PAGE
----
Does Your Child Have Empathy?

Empathy is the feeling that you understand and share another person’s experiences and emotions.  Why is that so important for your children to develop early on – because the inability to feel and understand the sufferings or pain of others will determine whether your child becomes self-absorbed, self-interested and indifferent to the needs and feelings of others. 

From a scriptural point of view, what could be more empathetic than John 11:35 – Yeshua wept.  That weeping came from a heart of empathy, seeing the pain and sorrow of those who had just lost their beloved family member.  He observed their heartfelt loss and longing to have their brother with them.  Empathy was the direct result of identifying with their pain and experiencing their emotion.  Thus, Yeshua wept.

There is also a direct correlation between the ability to have empathy and having a tender and soft heart.  To the extent that we guard our heart from the hard and jaded images of life, we are able to feel and empathize with others, because we are able to be touched by the very heart of God, Himself.  This is one of the reasons it is imperative to guard innocence.  A child’s innocence is a precious gift which allows them to feel, believe, grasp and even internalize many things which adults are unable to see and feel.  Yet, today’s world is set up in such a way that there is a constant bombardment and deluge of coarse and disturbing images and words which, when viewed and heard, on a regular basis will cause anyone to become indifferent and apathetic just as a way of protecting themselves from having to confront what they know to be wrong or undesirable.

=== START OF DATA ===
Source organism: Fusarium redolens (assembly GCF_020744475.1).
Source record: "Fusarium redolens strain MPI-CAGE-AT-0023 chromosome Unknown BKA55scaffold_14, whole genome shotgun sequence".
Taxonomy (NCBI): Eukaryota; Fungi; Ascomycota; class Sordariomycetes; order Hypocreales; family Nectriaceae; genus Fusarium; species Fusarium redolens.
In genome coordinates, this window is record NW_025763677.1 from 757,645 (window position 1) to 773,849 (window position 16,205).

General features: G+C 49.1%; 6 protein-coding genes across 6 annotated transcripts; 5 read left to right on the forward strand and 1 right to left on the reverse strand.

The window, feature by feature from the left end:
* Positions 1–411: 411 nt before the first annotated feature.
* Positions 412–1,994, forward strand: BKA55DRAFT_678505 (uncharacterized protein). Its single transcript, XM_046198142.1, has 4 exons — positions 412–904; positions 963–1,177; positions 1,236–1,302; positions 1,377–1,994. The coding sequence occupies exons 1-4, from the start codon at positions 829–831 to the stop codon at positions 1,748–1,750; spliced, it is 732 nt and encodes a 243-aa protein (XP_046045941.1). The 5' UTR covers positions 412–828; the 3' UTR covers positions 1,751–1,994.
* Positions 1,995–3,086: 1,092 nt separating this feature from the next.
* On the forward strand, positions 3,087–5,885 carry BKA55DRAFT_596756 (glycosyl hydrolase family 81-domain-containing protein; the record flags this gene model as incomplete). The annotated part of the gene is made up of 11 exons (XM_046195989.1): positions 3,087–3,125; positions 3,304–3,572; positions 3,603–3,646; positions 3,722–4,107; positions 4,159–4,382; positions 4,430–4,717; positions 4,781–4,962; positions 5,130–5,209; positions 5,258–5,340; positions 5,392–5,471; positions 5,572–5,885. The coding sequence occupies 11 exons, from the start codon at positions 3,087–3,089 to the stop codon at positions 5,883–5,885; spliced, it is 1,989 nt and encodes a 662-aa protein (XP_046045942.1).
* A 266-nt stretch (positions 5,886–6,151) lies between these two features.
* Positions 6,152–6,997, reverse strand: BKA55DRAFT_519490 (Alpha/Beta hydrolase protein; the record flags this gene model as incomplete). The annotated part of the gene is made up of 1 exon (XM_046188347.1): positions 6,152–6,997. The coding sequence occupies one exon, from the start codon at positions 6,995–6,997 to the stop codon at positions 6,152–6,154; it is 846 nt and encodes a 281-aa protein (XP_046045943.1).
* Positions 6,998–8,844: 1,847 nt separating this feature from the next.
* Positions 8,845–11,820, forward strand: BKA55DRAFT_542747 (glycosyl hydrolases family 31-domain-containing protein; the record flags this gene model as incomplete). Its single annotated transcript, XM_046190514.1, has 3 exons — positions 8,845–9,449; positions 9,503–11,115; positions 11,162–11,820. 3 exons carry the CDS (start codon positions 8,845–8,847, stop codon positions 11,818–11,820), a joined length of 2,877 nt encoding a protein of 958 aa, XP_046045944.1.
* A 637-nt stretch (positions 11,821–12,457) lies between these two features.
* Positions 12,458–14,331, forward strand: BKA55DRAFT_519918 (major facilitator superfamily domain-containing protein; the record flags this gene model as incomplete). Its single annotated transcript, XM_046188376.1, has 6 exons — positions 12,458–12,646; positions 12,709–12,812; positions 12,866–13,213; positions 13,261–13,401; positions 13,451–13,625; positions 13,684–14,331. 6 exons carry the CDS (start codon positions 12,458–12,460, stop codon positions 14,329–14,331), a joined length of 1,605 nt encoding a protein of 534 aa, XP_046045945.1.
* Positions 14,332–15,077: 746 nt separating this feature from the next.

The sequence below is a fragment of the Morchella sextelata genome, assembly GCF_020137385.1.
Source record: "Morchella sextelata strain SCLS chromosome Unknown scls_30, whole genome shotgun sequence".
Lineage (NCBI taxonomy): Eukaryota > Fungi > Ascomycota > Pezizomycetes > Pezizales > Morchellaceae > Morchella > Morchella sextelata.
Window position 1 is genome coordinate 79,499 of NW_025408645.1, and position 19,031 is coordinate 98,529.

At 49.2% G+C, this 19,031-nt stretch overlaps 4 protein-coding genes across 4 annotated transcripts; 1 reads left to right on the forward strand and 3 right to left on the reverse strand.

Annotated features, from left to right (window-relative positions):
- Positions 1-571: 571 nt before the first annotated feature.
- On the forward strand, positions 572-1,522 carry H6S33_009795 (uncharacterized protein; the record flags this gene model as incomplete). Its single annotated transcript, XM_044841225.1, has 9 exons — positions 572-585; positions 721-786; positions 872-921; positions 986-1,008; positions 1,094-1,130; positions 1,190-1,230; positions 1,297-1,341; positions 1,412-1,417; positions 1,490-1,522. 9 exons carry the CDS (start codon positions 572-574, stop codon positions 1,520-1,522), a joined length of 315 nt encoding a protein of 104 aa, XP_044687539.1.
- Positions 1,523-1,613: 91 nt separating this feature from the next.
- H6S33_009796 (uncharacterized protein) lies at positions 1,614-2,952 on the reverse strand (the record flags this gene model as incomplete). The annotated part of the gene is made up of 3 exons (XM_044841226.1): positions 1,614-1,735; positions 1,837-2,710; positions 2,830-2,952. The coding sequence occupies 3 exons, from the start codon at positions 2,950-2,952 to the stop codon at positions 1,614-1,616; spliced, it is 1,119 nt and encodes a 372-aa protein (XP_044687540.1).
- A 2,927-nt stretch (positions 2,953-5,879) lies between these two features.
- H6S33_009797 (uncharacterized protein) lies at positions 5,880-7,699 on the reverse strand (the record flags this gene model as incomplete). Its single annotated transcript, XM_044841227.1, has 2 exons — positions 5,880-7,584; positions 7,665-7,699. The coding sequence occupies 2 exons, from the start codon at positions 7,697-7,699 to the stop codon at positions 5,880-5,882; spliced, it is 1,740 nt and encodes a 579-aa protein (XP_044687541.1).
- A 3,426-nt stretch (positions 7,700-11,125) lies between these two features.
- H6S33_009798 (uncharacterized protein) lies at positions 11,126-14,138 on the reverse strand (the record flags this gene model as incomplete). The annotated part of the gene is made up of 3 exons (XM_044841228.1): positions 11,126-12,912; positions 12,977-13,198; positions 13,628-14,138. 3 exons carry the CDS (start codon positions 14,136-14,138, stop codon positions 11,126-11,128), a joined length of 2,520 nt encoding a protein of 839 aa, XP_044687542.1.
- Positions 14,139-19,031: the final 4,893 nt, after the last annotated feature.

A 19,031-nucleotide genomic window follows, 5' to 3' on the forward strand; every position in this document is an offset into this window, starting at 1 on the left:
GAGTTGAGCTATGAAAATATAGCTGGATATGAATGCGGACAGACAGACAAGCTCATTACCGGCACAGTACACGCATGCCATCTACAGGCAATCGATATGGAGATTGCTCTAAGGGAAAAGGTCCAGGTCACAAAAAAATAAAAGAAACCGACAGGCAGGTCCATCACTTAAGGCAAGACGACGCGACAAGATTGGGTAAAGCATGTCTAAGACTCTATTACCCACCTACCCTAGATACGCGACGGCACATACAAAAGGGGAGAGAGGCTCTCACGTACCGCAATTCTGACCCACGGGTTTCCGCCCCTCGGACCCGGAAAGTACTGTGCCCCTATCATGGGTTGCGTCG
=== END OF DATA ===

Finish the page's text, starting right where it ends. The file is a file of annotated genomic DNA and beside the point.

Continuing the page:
We all know it’s wrong to beat someone with a whip but yet some video games use whips or other weapons to subdue the individual who is their prey. Children as young as 3 or 4 become anesthetized to what would ordinarily be seen as a cruel act.  For them, this is a game, and the means to the end is normal and acceptable.  Yet, many of us wonder why our children don’t always display empathy. 

With the advent of television came such innocent films as Heidi with Shirley Temple or Walt Disney’s Old Yeller.  Both of these films poignantly attempted to show the bonding of a young girl to her grandfather and the bonding of a boy to his dog, followed by the suffering and pain of the separation which ensues later in the film.  While most children of the 50’s cried while seeing those films, many of today’s children mock them, find them boring or look upon them as almost a joke.  What has happened?

This generation has become jaded and hardened by a combination of sophisticated and liberal television content, violent video games, vulgar pop music, its faulty role models and much more – all designed to strip away the innocence of children.  Yes, many children are much more advanced than preceding generations, and this means that they are often able to learn faster or perceive with more understanding, but along with that is a diminishing of their innocence, undermining their ability to empathize and feel in a way that takes them out of themselves and causes them to be preoccupied with someone else’s pain and sadness.